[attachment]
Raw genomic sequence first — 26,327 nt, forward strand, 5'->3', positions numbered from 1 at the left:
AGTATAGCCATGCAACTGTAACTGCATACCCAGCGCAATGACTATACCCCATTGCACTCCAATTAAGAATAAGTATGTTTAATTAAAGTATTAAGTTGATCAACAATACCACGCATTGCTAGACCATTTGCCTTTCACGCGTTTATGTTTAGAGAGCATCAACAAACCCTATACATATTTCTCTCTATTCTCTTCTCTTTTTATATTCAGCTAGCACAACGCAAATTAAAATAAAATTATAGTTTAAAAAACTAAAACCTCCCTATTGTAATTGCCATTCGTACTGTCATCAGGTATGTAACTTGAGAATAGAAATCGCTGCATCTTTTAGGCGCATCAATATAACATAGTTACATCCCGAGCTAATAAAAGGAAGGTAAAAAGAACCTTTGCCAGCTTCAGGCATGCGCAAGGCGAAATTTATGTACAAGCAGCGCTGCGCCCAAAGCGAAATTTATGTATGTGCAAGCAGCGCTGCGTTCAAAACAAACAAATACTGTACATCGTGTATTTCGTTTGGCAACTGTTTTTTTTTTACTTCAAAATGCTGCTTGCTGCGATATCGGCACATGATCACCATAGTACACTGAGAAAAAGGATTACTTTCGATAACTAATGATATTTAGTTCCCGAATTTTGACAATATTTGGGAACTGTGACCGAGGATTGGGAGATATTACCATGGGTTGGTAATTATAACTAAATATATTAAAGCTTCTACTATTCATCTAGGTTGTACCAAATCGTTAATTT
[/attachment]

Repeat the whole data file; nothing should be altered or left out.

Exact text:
Raw genomic sequence first — 26,327 nt, forward strand, 5'->3', positions numbered from 1 at the left:
AGTATAGCCATGCAACTGTAACTGCATACCCAGCGCAATGACTATACCCCATTGCACTCCAATTAAGAATAAGTATGTTTAATTAAAGTATTAAGTTGATCAACAATACCACGCATTGCTAGACCATTTGCCTTTCACGCGTTTATGTTTAGAGAGCATCAACAAACCCTATACATATTTCTCTCTATTCTCTTCTCTTTTTATATTCAGCTAGCACAACGCAAATTAAAATAAAATTATAGTTTAAAAAACTAAAACCTCCCTATTGTAATTGCCATTCGTACTGTCATCAGGTATGTAACTTGAGAATAGAAATCGCTGCATCTTTTAGGCGCATCAATATAACATAGTTACATCCCGAGCTAATAAAAGGAAGGTAAAAAGAACCTTTGCCAGCTTCAGGCATGCGCAAGGCGAAATTTATGTACAAGCAGCGCTGCGCCCAAAGCGAAATTTATGTATGTGCAAGCAGCGCTGCGTTCAAAACAAACAAATACTGTACATCGTGTATTTCGTTTGGCAACTGTTTTTTTTTTACTTCAAAATGCTGCTTGCTGCGATATCGGCACATGATCACCATAGTACACTGAGAAAAAGGATTACTTTCGATAACTAATGATATTTAGTTCCCGAATTTTGACAATATTTGGGAACTGTGACCGAGGATTGGGAGATATTACCATGGGTTGGTAATTATAACTAAATATATTAAAGCTTCTACTATTCATCTAGGTTGTACCAAATCGTTAATTT